Oilzapper a microbial product to eliminate oil spill and manage oily sludge is great significance to bioremediation in the worldwide effort to tackle oil spills, oily sludge, and hazardous hydrocarbon waste generated by oil refineries. This product is being used by almost all the oil companies in India and Middle East countries. With the application of Oilzapper, more than 50,000 ha of cropland contaminated with crude oil spills have been reclaimed and more than 100,000 t of oily sludge and drill cuttings successfully treated. The technology has won many national and international awards.

MEOR employs a set of microbes, which are effective in enhanced oil recovery from stripper oil wells, that have been developed by TERI and the Institute of Reservoir Studies of ONGC. These microbes mobilize crude oil trapped in pores in oil reservoirs. ONGC gained more than 96,000 barrels of additional crude oil by injecting selected microbes into selected oil wells.


Bioremediation mat and method of manufacture and use

Amcol International Corporation, the United States, has patented bioremediation geo-composite articles, and their method of manufacture, for treating (digesting) soil or water contaminants. The bioremediating geo-composite mat includes a woven or non-woven geotextile, having a thickness of about 6-200 mm.

In the preferred embodiment, outer layers of the geo-composite article have a porosity sufficient to receive a powdered or granular material that reacts with, absorbs or neutralizes the contaminant. The material is incorporated across the entire major surface of the geo-composite article for better contact of the bacteria with contaminants held by the granular or powdered material. In the most preferred embodiment, liquid-permeable cover sheets are adhered to the upper and lower surfaces of the bacteria-containing geotextile article to prevent the powdered or granular material from escaping from the geotextile during transportation and installation. Contact: Amcol International Corporation, One, North Arlington, 1500, West Shure Drive, Arlington Heights, IL 60004, United States of America.



Colour-coded bacteria help detect oil spills and leaks

Prof. Jan Van der Meer at the University of Lausanne, Switzerland, reports that as bacteria have simple single-celled bodies, it is relatively easy to equip them with a sensor and a brightly coloured reporter protein that shows up under a microscope. This could provide alert on different substances leaking into the soil or sea water from oil spills, agricultural chemicals or other pollutants.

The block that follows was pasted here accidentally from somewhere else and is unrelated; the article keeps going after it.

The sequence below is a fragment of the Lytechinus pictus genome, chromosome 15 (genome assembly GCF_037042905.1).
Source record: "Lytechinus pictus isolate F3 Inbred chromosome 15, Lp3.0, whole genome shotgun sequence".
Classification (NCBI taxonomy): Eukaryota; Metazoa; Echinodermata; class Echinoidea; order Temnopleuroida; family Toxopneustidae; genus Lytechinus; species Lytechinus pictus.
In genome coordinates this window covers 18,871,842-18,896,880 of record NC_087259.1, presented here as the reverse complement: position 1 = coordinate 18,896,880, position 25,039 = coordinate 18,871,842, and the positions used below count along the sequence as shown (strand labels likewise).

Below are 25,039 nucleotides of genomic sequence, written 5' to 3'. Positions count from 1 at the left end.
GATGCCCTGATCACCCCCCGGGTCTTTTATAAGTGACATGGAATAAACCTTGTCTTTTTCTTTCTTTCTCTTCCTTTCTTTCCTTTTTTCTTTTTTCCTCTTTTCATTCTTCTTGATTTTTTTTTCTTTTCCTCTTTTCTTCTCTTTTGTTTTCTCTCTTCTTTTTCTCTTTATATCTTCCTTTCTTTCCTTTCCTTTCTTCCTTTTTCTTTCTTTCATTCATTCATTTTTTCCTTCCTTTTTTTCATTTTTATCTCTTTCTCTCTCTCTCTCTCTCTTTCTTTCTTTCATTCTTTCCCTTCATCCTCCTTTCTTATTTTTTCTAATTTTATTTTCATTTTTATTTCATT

The new technique has already been successfully tested in a research expedition at sea, when it was demonstrated that the bacteria could measure different chemicals seeping from oil into the water, showing up as the blue light of bioluminescence in a simple light recording device. This could help trace back the age of a spill and thereby enable researchers to judge the immediate danger. Technical research in this field is heading towards miniaturized sensors that can incorporate many different bacteria types, each of which responds to a different chemical. These miniaturized sensors could be used for rapid screening of samples with unknown compositions, such as water samples, but air could also be checked for desired quality.


Biodegradation of phenol by aerobic granulation process

Researchers at Aligarh Muslim University, India, report the successful biodegradation of phenol by aerobic granulation technology. High organic load and fluctuation in terms of total phenols is fed into a sequential batch reactor (SBR) of higher height and diameter ratio (H/D 20) and operated at 4 hour cycle basis with a volumetric exchange ratio of 50 per cent resulting in a constant hydraulic retention time of 8 hours. Successful cultivation of aerobic granules was achieved.